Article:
After age 40, our eyes start to have trouble focusing up close on words in books, newspapers, and other tiny objects. But some doctors say an experimental eye surgery could be the fountain of youth for our eyes.
Marla Huskey knows how to work her magic in the kitchen. But as she gets older, she finds herself doing less chopping and more straining.
An experimental procedure could turn back the clock for aging eyes.
"After age 40, every year, the distance that we can read things clearly begins to recede from us," Ming Wang, M.D., Ph.D., ophthalmologist at Wang Vision Cataract & LASIK Center, in Nashville, Tenn., told Ivanhoe.
As we age, the lens inside our eye ball grows, but the eyeball doesn't. A tighter quarter around the lens makes it harder to focus. In a new procedure, surgeons implant four curved plastic spacers the size of a grain of rice within the wall of the eye ball, giving the lens space to change shape and focus.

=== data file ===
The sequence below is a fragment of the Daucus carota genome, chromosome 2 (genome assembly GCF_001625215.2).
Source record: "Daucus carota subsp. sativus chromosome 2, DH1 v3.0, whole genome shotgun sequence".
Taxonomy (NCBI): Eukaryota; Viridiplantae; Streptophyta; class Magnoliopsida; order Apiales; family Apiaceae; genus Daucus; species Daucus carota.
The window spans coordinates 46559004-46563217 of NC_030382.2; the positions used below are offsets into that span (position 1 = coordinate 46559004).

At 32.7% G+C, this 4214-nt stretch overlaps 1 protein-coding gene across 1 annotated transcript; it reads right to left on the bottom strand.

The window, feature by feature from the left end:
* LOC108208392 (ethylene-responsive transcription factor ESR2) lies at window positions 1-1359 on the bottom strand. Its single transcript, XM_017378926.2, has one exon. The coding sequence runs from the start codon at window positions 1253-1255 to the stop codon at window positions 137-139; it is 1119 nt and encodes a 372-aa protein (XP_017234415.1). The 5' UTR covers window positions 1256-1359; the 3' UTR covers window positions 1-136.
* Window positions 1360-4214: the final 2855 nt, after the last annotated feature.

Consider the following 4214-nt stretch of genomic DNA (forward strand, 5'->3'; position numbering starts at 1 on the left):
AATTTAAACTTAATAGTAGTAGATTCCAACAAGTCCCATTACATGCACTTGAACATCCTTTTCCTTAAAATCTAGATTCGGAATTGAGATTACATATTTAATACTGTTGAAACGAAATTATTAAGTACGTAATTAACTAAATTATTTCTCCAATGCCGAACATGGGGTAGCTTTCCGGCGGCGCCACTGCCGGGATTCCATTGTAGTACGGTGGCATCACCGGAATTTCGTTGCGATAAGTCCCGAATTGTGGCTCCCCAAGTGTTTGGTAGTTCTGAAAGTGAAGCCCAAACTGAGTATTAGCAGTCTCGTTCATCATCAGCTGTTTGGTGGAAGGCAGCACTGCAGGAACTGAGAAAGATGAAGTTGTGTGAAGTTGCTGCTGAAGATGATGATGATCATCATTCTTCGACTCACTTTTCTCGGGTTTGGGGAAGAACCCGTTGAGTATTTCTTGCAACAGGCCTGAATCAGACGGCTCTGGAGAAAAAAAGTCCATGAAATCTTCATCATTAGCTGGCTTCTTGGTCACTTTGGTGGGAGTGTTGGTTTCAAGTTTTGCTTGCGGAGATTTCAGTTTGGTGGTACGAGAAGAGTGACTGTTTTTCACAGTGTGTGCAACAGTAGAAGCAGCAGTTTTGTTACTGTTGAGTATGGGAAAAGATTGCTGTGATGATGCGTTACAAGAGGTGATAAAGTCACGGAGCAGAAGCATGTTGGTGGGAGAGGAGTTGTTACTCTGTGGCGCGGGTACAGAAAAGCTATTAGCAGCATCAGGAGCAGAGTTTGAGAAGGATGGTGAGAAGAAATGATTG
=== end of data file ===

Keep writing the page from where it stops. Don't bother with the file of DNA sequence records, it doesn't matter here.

Molly Stewart had the surgery one week ago. It improved her vision from 20-100 to 20-40.
"I can already tell a difference when they're doing the eye tests on me, when I can read below the average line," Stewart explained.
Dr. Ming Wang says the surgery takes 15 to 20 years off the eye. Huskey's vision also improved to 20-40. "Oh it's just fun to think I can see as good as I could when I was in my mid-20s," Huskey said.
Now, she's back focusing on more important things than finding her glasses.
To qualify for the Scleral spacing procedure, patients must be 50 to 60 years old with no prior eye surgeries and good vision aside from reading glasses.
Only three centers in the United States are performing the experimental surgery -- in New York, Chicago and Nashville. If the patient doesn't like the outcome, the surgery can be reversed.